Here is a riddle guaranteed to bafﬂe great minds in our universities, panels of experts advising the government on industry-university engagement, and challenge even the most knowledgeable of our higher education pundits.
Clue one: I am perhaps the most industry engaged discipline in Australian higher education.
Clue two: I receive substantial funding from my industry, but zero funding from the Australian Research Council over the past twenty years. In fact, pretty close to zero government funding from any source.
Clue three: A handful of entrepreneurial start-ups have made Australia a world leader and signiﬁcant exporter in this previously moribund industry.
Clue four: This visibility on the world stage has brought signiﬁcant numbers of overseas students in my discipline to Australia, from vocational education to PhD level.
Clue ﬁve: My industry operates in a variety of sites, including outer suburban warehouses to historic inner-city buildings.
The answer is theology, which serves the religion industry, including church schools and social service organisations.
A dearth of statistics makes it hard to assess clue one, partly because most theological education and research happens outside the public universities. However, I’m pretty conﬁdent that on measures like the proportion of industry to government support, or proportion of academic staff with industry experience, that theology would come out ahead of any other discipline in Australia.
In relation to clue two, I have done the numbers on ARC funding of theology compared to other disciplines in a paper, Enhancing the Evidence Base for Australian Theological Research, published in the journal Colloquium: The Australian and New Zealand Theological Review, volume 51-1.
The entrepreneurial start-ups Hillsong and C3 alluded to in clue three have grown rapidly from their Sydney bases to make the Pentecostal movement now the second largest religious movement in Australia by attendance after the Catholic Church (according to National Church Life Survey Data).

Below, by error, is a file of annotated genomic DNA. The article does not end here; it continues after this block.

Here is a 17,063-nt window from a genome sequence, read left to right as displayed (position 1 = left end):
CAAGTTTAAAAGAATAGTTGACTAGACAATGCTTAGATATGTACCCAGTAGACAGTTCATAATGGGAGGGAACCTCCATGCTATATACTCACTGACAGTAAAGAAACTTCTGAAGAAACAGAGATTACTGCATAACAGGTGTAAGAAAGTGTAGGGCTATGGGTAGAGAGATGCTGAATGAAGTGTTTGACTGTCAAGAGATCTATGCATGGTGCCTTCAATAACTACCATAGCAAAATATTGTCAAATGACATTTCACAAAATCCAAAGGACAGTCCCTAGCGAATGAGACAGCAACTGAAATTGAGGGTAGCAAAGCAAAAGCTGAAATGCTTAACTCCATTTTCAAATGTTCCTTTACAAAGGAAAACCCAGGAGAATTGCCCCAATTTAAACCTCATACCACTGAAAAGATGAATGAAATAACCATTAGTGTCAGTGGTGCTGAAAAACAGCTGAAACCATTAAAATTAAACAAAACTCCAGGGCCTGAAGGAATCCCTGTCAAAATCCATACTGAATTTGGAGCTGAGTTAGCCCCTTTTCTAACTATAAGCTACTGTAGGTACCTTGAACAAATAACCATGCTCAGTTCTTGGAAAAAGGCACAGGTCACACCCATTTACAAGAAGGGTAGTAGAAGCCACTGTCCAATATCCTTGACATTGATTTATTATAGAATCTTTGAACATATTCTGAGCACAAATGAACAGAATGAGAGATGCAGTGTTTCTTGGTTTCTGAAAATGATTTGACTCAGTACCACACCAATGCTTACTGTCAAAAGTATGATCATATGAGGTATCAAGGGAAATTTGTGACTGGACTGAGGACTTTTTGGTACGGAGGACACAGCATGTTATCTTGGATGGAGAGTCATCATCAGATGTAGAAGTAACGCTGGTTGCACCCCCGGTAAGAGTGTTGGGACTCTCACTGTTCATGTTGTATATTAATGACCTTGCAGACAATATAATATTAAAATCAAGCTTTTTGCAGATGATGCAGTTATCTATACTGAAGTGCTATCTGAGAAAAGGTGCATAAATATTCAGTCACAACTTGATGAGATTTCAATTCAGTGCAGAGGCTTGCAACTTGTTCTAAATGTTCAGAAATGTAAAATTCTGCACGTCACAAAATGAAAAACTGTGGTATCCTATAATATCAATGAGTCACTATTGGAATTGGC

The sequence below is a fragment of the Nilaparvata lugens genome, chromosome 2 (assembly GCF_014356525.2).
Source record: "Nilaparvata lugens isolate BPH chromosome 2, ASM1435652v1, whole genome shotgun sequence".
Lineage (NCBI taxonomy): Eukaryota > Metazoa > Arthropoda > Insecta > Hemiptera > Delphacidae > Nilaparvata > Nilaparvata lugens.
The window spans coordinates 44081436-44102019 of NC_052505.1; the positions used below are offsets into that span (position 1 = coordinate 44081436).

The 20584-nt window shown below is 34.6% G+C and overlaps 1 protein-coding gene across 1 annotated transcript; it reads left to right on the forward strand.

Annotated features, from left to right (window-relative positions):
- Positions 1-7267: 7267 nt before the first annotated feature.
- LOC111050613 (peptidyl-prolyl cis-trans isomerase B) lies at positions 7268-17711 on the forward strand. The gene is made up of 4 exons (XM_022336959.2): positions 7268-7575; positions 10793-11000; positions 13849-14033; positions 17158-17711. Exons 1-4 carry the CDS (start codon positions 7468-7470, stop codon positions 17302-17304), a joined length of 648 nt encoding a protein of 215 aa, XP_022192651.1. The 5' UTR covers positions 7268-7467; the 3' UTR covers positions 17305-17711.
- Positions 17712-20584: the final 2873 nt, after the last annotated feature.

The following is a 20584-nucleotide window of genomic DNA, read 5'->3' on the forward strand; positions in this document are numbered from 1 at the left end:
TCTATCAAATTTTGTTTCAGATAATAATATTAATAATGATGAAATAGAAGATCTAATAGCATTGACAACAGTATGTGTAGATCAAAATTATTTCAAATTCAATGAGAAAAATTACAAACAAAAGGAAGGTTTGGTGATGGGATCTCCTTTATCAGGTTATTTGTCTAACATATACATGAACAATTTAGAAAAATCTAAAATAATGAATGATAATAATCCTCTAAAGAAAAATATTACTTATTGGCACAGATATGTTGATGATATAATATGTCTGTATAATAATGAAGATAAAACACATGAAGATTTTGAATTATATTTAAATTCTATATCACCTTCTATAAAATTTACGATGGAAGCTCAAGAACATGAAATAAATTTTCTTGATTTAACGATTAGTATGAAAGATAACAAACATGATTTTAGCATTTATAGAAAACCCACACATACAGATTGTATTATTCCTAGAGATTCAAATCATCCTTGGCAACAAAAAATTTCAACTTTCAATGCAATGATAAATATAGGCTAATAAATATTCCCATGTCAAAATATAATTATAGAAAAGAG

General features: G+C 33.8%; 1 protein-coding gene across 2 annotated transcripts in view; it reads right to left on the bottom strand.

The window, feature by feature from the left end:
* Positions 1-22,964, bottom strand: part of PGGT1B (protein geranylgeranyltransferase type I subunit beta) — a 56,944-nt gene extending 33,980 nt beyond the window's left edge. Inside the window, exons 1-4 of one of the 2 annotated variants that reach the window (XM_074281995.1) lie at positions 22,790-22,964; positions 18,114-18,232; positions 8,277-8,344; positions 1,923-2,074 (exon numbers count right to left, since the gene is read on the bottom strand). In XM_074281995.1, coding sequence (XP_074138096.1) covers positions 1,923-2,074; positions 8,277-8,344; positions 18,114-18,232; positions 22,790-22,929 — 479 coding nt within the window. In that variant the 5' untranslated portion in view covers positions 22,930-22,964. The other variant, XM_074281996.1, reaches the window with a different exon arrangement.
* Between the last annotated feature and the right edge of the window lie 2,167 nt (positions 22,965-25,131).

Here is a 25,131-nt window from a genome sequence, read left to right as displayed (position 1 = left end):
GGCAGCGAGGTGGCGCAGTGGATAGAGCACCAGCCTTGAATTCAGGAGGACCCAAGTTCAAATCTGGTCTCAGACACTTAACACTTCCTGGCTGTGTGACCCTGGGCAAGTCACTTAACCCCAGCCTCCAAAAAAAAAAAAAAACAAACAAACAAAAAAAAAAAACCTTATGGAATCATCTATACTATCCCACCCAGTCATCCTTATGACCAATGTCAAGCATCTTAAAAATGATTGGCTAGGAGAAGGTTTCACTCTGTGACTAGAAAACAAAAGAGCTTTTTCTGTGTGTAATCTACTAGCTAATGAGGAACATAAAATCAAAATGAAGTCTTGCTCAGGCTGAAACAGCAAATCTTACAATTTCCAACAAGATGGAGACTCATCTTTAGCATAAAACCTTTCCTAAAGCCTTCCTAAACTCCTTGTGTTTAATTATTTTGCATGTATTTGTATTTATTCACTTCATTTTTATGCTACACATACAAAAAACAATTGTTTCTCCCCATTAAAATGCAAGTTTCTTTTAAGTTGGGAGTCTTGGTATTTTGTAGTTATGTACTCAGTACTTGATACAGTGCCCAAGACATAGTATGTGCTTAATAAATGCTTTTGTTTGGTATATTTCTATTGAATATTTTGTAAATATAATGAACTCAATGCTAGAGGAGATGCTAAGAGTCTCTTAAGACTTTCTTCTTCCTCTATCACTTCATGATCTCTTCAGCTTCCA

More importantly for the government’s engagement agenda they are successfully marketing their brand of Christianity the US, Europe, Asia, the Middle East and Africa. Hillsong now has over 80 campuses in 21 countries attended by over 150,000 people each week, while C3 has over 500 churches in 64 countries with even larger attendance.
Both have a reputation for being innovators in religious markets, both in their product and organisation. Export income is large, but again the dearth of statistics and varying reporting rules around the world make quantiﬁcation difﬁcult.
All this expansion is nourished by research in Australia’s theology sector, such as that carried out in the Jagelman Institute for Leadership at Alphacrucis College, and in areas such as Christian schooling, new models of chaplaincy, community building, the economics of religious markets, and many other topics.
The rapid expansion of Pentecostalism has also been staffed by students from such colleges. In relation to clue four, large numbers of overseas students from vocational education to doctoral level have ﬂooded into the country to study theology, especially from markets that Australian universities have had difﬁculty penetrating, such as Latin America.
The returns to students and the government from theological education are high, as detailed in my recent study sponsored by the Council of Deans of Theology, The Economic Beneﬁts of Australian Theological Education, published in Colloquium: The Australian and New Zealand Theological Review, volume 52-1.
One claim I am not prepared to make regarding clue ﬁve is that theology and the growing Pentecostal movement have generated architectural gems. The outer suburban warehouse buildings where the movement has ﬂourished sadly do not meet this standard.
If nothing else I hope to see more research and better data in the years to come on the engagement of Australian theology with its industry, and not just the most spectacular recent example of the Pentecostal church. Other parts of the Australian theology sector have been engaging quietly and fruitfully for many years with churches, schools and social service not-for-proﬁts.
The original article in The Australian can be found here.